The elemental stoichiometry of marine phytoplankton plays a critical role in global biogeochemical cycles through its impact on nutrient cycling, secondary production, and carbon export. Although extensive laboratory experiments have been carried out over the years to assess the influence of different environmental drivers on the elemental composition of phytoplankton, a comprehensive quantitative assessment of the processes is still lacking. Here, we synthesized the responses of P:C and N:C ratios of marine phytoplankton to five major drivers (inorganic phosphorus, inorganic nitrogen, inorganic iron, irradiance, and temperature) by a meta-analysis of experimental data across 366 experiments from 104 journal articles. Our results show that the response of these ratios to changes in macronutrients is consistent across all the studies, where the increase in nutrient availability is positively related to changes in P:C and N:C ratios. We found that eukaryotic phytoplankton are more sensitive to the changes in macronutrients compared to prokaryotes, possibly due to their larger cell size and their abilities to regulate their gene expression patterns quickly. The effect of irradiance was significant and constant across all studies, where an increase in irradiance decreased both P:C and N:C. The P:C ratio decreased significantly with warming, but the response to temperature changes was mixed depending on the culture growth mode and the growth phase at the time of harvest. Along with other oceanographic conditions of the subtropical gyres (e.g., low macronutrient availability), the elevated temperature may explain why P:C is consistently low in subtropical oceans. Iron addition did not systematically change either P:C or N:C. Overall, our findings highlight the high stoichiometric plasticity of eukaryotes and the importance of macronutrients in determining P:C and N:C ratios, which both provide us insights on how to understand and model plankton diversity and productivity.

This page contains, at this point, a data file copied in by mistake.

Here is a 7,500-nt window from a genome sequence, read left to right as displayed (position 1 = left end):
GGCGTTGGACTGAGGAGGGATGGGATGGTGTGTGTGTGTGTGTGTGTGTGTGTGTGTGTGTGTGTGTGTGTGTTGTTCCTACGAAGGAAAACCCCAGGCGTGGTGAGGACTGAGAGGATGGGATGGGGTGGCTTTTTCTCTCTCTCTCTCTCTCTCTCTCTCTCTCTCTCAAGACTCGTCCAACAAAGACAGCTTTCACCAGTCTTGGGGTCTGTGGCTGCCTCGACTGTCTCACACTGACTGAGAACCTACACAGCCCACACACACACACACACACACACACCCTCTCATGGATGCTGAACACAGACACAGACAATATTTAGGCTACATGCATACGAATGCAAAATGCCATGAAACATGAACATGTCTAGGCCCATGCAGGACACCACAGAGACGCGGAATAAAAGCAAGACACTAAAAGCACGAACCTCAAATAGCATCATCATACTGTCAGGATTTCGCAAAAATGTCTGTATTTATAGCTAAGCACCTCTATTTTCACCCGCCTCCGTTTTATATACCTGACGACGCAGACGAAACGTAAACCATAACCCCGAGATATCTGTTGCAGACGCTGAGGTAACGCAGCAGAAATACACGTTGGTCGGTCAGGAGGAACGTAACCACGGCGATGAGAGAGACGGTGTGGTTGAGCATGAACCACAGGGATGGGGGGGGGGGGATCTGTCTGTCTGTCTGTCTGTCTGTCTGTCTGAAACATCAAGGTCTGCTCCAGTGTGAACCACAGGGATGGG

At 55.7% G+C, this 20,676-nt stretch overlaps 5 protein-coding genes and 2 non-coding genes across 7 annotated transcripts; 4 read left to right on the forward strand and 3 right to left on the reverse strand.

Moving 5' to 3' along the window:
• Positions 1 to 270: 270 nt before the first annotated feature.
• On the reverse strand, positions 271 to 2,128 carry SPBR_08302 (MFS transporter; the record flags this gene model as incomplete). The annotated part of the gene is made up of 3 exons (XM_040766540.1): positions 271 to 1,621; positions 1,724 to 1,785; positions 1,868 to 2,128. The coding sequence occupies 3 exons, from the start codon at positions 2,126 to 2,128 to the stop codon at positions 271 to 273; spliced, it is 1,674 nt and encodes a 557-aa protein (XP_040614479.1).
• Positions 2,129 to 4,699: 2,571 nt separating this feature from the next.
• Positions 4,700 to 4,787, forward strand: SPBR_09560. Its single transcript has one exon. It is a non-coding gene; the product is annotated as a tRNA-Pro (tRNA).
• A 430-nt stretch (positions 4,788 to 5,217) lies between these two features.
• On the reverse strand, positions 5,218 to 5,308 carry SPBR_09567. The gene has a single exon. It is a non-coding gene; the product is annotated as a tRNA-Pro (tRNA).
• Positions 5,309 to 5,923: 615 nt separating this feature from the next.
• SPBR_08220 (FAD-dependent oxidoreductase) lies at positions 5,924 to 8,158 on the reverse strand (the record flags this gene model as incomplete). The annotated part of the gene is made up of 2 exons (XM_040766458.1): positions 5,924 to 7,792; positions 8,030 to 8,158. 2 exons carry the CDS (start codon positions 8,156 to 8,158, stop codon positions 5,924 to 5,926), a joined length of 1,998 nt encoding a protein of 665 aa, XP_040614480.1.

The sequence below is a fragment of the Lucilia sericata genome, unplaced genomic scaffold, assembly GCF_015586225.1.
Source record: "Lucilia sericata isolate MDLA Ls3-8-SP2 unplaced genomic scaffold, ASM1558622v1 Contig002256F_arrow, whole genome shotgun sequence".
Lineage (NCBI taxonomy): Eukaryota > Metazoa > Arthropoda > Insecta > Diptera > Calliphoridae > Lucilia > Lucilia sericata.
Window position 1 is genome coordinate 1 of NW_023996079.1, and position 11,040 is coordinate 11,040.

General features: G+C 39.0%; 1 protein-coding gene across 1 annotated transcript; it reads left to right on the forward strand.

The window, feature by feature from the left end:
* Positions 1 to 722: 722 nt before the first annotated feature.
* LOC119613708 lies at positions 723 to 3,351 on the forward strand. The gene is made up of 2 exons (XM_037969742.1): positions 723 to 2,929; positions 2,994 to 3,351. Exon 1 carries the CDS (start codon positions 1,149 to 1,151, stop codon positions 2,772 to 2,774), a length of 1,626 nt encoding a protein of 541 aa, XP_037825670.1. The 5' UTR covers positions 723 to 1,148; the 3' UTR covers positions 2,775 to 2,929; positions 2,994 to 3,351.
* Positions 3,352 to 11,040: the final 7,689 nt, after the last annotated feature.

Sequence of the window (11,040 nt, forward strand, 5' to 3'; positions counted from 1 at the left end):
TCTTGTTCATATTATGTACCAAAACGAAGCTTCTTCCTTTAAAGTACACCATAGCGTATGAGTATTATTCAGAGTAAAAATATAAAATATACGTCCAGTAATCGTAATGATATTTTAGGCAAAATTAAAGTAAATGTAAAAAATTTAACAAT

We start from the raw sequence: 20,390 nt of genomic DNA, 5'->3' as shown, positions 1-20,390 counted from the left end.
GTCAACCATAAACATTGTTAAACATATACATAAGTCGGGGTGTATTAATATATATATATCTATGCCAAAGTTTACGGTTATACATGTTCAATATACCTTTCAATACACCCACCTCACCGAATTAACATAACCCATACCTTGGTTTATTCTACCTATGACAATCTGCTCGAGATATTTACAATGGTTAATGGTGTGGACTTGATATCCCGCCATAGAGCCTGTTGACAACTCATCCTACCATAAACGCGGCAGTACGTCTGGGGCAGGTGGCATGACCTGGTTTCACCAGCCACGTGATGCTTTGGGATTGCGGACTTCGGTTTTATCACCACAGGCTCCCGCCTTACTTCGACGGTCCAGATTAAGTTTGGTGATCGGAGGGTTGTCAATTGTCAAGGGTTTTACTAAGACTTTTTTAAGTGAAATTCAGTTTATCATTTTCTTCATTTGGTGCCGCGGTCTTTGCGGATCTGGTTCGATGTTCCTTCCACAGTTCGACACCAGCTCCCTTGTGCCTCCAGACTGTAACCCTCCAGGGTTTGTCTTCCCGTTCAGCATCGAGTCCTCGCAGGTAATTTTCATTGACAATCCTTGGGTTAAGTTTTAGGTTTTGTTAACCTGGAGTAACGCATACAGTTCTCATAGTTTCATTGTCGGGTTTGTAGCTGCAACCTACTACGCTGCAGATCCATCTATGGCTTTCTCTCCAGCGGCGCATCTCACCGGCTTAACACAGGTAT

Bibliographical noteFunding Information:
Acknowledgements. Tatsuro Tanioka acknowledges support from the University of Minnesota Doctoral Dissertation Fellowship. Kat-sumi Matsumoto acknowledges sabbatical support by the Lever-hulme Trust Visiting Professorship and the University of Oxford. We thank Carolyn Bishoff, Julia Kelly, and Amy Riegelman from the University of Minnesota Library for helping out the literature search and data selection. We also thank James Cotner for providing us feedback on the manuscript.
Financial support. This research has been supported by the Na-
tional Science Foundation, Division of Ocean Sciences (grant no. 1827948).